The research for this report originated as part of a larger project focused on human rights violations related to HIV/AIDS in the southern United States. For that project hundreds of individuals were interviewed throughout the South during the period July 2009-October 2010. In December 2010 Human Rights Watch released the briefing paper “Southern Exposure: HIV and Human Rights in the Southern United States” highlighting the intersection of socio-economic conditions and human rights abuses that make that region the nation’s epicenter of HIV/AIDS. Because socio-economic conditions and policies in Mississippi exemplify many of the findings of that report, the more than 65 interviews conducted in Mississippi became the subject of this report. Human Rights Watch interviewed approximately 40 people living with HIV/AIDS, both individually and in groups, with all interviews occurring with the consent of all participants. Pseudonyms are used for all people living with HIV quoted in the report in order to protect their privacy and confidentiality.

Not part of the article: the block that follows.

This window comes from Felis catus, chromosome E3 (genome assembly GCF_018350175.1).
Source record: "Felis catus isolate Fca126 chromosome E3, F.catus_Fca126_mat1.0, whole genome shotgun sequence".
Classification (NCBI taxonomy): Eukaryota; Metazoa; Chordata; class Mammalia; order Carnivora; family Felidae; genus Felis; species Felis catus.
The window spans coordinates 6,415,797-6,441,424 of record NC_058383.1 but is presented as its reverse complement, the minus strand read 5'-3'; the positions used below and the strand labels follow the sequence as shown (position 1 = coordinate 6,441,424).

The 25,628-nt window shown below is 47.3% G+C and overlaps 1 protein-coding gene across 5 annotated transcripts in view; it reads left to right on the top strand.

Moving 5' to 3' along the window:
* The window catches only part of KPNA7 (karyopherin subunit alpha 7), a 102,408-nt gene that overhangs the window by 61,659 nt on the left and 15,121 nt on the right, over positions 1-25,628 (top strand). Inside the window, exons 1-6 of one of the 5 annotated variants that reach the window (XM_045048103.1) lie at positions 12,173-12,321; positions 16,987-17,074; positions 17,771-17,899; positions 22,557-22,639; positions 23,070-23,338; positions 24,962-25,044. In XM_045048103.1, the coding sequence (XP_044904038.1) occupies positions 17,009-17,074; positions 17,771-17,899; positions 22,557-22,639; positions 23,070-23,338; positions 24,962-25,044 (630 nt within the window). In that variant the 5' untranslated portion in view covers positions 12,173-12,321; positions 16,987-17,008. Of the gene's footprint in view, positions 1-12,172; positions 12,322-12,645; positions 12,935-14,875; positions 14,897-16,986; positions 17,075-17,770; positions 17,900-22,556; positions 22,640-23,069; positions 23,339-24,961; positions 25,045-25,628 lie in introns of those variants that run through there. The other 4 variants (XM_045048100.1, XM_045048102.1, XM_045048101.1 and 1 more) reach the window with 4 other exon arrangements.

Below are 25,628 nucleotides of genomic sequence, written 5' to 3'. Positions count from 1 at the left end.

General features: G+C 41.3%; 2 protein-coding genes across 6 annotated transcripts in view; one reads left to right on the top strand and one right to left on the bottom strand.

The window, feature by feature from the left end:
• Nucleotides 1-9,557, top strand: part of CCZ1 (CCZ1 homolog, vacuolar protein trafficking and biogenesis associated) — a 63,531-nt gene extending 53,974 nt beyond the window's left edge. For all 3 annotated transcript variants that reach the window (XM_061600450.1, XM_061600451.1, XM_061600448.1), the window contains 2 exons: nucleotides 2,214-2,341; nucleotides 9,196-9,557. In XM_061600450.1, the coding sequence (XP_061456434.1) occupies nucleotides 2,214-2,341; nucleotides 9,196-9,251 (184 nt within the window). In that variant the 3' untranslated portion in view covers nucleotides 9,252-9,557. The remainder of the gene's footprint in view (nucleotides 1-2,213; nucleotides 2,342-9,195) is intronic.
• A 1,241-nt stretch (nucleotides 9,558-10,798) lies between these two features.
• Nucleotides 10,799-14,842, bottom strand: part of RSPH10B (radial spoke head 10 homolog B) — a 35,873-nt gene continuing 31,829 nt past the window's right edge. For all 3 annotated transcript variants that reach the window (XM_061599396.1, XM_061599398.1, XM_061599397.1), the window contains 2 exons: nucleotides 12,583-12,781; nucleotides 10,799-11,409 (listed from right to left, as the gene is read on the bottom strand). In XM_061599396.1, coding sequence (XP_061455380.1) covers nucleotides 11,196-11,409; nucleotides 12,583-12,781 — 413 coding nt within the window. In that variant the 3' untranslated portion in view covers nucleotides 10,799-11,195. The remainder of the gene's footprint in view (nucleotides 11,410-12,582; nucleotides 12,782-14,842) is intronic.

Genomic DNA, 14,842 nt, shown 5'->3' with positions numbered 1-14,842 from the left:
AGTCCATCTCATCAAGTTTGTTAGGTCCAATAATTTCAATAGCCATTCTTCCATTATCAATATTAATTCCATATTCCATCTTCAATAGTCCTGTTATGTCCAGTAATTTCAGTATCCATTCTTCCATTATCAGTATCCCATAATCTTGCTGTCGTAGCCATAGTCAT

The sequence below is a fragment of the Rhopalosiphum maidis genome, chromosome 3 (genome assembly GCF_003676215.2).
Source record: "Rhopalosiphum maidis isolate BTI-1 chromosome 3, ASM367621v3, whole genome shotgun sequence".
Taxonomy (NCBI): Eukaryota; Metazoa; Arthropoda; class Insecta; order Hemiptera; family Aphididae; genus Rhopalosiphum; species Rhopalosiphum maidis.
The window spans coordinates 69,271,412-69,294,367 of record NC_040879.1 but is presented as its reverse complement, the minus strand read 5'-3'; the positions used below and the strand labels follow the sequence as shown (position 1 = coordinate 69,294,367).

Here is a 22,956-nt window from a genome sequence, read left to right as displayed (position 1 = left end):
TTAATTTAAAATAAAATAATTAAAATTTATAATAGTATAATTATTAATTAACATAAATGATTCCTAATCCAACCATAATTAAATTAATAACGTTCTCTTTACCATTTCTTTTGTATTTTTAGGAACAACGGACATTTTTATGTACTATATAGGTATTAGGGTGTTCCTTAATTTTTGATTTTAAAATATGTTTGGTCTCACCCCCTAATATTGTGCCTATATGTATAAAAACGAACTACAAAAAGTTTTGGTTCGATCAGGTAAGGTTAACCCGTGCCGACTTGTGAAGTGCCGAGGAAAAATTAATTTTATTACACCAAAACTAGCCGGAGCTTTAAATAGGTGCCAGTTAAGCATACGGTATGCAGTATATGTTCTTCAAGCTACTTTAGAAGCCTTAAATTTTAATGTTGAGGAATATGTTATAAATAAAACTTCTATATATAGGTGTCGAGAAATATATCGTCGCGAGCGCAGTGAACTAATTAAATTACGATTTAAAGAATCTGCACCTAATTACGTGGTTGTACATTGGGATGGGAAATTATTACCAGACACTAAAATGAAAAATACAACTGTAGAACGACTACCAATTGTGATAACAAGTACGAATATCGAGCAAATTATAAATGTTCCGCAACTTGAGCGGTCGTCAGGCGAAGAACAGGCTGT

Human Rights Watch also interviewed HIV advocates and employees of HIV service organizations, health care providers, HIV case workers, public health officials, state legislators, teachers, and members of the judiciary. The Mississippi Department of Health cooperated fully with Human Rights Watch and provided planning and other documents for review. All documents referenced in this report are publicly available or on file with Human Rights Watch.
The findings of the report were discussed with the State Health Officer and staff of the STD/HIV Office of the Department of Health while the report was still in draft form. Human Rights Watch repeatedly requested meetings with the Office of the Governor to discuss the findings of the report but received no response.